I had the longest running underground New York City party in the history of Club LIFE in New York. It ran for 15 straight years every Sunday, without missing a single week. If I took a weekend off for vacation I put a top-notch DJ in my place. I remember dragging my bag with all of my music and computer and it through literally snow that came up to my hips! I was devoted!

I mostly played music that I knew them which was a lot of old-school, retro dance classics, hip-hop and alternative mixes of current day music. Every week I did six hour long sets. I would start off bright and easy to keep people interested as they entered the club. By midnight or 1 AM I started wrapping it up and for the next hour or so I played stuff that kept people on the dance floor. As a DJ you have to be careful not to exhaust a crowd or they will need to sit down and you have an empty dance floor. Around two or 3 o’clock I would start playing some alternative mixes to give people a rest, and then towards the end of the night I would brighten it up with some old-school classics that they had to run back to the dance floor to enjoy. When the lights came on at 4 o’clock unlike many places we were packed with people! Nobody wanted to leave. That was the success of my 15 year long club night. DJ cannot only play music for themselves. You’re in an entertainment position and have to “entertaining“ your audience. I’ve seen many DJs get into their own heads and just play music that they like an audience of board. I often had to forfeit music that I wanted to play and exchange for music that people want to hear. So I would compromise and find really Call alternative mixers that people found interesting and I like to play. Win-win situation for the DJ and the crowds!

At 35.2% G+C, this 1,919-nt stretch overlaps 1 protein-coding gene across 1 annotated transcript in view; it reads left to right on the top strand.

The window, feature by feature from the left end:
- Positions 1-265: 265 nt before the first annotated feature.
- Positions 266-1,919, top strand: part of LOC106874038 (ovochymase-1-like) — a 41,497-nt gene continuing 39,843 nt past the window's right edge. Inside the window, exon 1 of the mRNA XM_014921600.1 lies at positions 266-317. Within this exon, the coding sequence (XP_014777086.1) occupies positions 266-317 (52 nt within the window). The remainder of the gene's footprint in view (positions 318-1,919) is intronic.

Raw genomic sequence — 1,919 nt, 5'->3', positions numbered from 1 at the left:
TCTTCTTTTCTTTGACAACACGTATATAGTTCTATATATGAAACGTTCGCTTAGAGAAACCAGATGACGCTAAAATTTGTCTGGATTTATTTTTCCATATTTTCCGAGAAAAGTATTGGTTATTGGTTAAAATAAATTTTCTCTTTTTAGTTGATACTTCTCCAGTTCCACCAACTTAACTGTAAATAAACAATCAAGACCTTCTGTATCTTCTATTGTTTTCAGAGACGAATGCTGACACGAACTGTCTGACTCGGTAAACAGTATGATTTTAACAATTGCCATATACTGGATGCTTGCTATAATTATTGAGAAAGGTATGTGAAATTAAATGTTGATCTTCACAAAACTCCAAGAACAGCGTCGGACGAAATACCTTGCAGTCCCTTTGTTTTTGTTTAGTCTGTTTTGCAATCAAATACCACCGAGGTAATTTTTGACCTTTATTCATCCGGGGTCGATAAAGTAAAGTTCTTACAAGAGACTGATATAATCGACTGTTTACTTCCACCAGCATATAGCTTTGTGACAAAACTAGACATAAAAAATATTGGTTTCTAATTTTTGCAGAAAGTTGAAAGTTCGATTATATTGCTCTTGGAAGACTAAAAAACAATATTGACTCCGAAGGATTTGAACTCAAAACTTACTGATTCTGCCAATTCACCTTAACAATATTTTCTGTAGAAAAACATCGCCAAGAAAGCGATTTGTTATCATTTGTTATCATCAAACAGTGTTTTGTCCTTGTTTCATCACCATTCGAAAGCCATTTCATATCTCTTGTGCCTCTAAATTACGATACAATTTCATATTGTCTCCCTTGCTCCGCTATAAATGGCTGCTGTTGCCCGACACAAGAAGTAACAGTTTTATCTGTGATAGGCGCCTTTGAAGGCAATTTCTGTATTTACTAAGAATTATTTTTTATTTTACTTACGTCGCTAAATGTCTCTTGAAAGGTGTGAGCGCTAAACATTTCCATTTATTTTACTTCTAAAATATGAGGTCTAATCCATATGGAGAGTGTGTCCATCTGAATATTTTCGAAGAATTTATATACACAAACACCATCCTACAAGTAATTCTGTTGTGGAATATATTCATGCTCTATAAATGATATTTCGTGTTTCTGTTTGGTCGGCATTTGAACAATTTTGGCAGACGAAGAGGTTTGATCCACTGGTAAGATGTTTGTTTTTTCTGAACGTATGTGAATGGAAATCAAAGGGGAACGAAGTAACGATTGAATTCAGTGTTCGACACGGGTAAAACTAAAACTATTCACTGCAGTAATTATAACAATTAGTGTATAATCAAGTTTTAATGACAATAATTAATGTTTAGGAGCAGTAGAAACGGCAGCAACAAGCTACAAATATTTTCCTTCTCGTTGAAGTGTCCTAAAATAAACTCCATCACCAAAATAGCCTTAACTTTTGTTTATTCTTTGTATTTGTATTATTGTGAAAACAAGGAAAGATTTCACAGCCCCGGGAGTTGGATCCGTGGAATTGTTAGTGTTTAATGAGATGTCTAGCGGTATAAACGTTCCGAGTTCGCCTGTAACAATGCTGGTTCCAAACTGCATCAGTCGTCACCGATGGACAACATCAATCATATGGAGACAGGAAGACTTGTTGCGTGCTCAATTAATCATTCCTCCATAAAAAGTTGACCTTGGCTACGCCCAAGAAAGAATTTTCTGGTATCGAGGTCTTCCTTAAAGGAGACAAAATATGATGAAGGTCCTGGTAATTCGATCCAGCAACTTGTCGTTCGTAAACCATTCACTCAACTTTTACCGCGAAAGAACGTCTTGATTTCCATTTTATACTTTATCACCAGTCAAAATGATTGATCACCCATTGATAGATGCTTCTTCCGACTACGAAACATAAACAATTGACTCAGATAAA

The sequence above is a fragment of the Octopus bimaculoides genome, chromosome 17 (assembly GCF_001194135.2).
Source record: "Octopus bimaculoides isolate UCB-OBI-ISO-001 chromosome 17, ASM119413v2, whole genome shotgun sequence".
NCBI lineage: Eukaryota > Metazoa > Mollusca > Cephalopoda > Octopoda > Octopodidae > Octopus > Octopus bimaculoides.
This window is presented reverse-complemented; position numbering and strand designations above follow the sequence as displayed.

image1Thank you for your time. Anything you would like to add for our readers?

If your readers have made it this far I want to thank them so much for reading this! You’re doing a great thing by giving people music variety. THANK YOU! Great questions by the way… Also… If you can, please support independent artist. They don’t have money from big record labels to pay the rent. I’m not struggling but many people are and there’s lots of wonderful music out there. I have a Man website and on YouTube there is Man Parrish Stories which talks about all the underground things that I experienced in New York in the 1970s and 1980s. Just a warning… I don’t hold back so it’s pretty raw and scandalous! And Leslie. Check out the new tracks on this part of pop album. We’re releasing new ones every two weeks or so. There’s 30 pop songs that were redoing and within a few months all the singles will be released, and then will release the full album of 30 songs. Probably And three volumes (volume one, volume two, volume three) to fit at all. Thank you so much for giving me the time to speak and best of luck!

– Man Parrish